The Nature of Connections
Norwegian trumpeter Arve Henriksen follows up last year’s stirring and gorgeous Places of Worship with latest album, The Nature of Connections. Here his treated trumpet and electronics are on hold and it’s back to an acoustic setting, a fresh set of collaborations, Henriksen’s horn still soars and sounds, so often, like a flute or shakuhachi but set against strings it works to create a set of pieces that move from proudly folkloric (something of a Celtic melody is coaxed for Hamboplskavalsen) to softly neo-classical (Budbringeren).
Henriksens’ sole composition this time around is the lilting opener, Bla Veg. Here we hear his horn-as-flute, slightly Japanese-sounding with the strings adding a film score-like accompaniment.
The players involved all contribute tunes to the album which speaks to Henriksen’s generosity of spirit, and makes the title proudly significant, for as the music wafts into place there’s a feeling, a flow to the album, that seems so organic. As if this music was – for all its lush arrangements and intricacies, composed on the spot, in this order, created as if its own world – a world away from any traffic and bustle, a small group of musicians hiding out for a week or weekend, immersed in the sound as and when they’re conjuring it.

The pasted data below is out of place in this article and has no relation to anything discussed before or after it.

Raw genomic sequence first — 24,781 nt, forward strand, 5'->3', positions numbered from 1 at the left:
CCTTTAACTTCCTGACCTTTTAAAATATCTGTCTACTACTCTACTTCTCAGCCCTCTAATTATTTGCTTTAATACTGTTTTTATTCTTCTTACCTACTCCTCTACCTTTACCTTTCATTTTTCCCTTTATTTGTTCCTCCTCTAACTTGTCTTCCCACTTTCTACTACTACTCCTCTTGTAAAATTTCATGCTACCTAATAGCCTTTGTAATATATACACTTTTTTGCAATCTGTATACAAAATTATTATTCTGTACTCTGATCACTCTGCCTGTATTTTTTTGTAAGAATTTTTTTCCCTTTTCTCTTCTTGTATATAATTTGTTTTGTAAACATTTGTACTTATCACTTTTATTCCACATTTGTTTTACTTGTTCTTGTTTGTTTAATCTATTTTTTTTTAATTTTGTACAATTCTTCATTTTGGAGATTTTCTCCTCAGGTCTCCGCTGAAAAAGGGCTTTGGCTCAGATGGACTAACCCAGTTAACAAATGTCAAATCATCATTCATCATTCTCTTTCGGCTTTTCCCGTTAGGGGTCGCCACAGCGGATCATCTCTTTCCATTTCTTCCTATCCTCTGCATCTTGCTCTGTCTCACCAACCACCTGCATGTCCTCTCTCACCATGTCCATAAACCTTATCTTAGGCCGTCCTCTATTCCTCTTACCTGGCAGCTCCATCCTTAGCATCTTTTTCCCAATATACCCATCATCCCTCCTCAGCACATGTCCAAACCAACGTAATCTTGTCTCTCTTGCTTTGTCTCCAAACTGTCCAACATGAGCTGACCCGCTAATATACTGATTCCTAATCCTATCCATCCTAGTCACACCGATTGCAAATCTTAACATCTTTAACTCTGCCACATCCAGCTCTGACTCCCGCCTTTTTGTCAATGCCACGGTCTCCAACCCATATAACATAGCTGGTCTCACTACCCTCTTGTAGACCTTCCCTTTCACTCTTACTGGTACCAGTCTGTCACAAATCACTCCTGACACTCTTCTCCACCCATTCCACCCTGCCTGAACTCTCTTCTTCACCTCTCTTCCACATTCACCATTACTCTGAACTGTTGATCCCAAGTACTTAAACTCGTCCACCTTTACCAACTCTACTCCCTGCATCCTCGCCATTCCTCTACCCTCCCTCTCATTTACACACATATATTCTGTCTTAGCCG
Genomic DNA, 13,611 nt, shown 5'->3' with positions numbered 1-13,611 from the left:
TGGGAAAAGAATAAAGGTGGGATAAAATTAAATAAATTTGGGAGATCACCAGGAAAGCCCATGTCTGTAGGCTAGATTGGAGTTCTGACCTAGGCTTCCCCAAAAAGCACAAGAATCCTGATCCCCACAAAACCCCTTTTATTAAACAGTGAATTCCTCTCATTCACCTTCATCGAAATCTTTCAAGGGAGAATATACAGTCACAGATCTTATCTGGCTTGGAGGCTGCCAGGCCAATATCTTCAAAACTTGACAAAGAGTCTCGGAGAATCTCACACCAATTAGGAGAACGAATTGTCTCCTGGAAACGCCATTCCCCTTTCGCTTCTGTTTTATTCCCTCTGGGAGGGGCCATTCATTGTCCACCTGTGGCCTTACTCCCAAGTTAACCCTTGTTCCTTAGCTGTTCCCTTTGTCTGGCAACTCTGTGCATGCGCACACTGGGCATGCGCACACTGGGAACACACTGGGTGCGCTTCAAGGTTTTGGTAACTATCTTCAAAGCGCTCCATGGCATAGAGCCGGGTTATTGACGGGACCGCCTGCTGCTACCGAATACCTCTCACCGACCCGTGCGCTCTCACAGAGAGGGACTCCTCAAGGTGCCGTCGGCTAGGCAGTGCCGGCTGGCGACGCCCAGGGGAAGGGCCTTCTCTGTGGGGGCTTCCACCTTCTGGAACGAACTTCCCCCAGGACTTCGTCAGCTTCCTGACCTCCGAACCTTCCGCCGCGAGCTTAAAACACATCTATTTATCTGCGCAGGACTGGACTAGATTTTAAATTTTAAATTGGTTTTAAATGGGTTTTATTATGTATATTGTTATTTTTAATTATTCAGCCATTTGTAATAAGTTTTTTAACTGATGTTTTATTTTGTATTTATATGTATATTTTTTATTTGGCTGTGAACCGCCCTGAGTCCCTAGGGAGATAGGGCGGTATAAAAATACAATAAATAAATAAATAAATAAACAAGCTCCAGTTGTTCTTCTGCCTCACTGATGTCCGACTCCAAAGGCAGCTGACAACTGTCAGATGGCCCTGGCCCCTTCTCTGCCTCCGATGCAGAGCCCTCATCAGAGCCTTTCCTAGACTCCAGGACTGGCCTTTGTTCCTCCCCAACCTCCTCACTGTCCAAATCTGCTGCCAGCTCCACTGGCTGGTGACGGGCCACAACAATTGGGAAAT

There’s a moment of cinematic jazz with Keen, the almost-baroque textures of Arco Akropolis and a loping, wistful, reassuring closer (Salm) that all combine to make this yet another example of Henriksen’s ability to create and channel in making music as balm.
You could stare out the window for the duration of this album. You could long to be anywhere else, your world on hold. And for the briefest of moments in this lifetime – for the 40 minutes while it lasts – this music will take you there.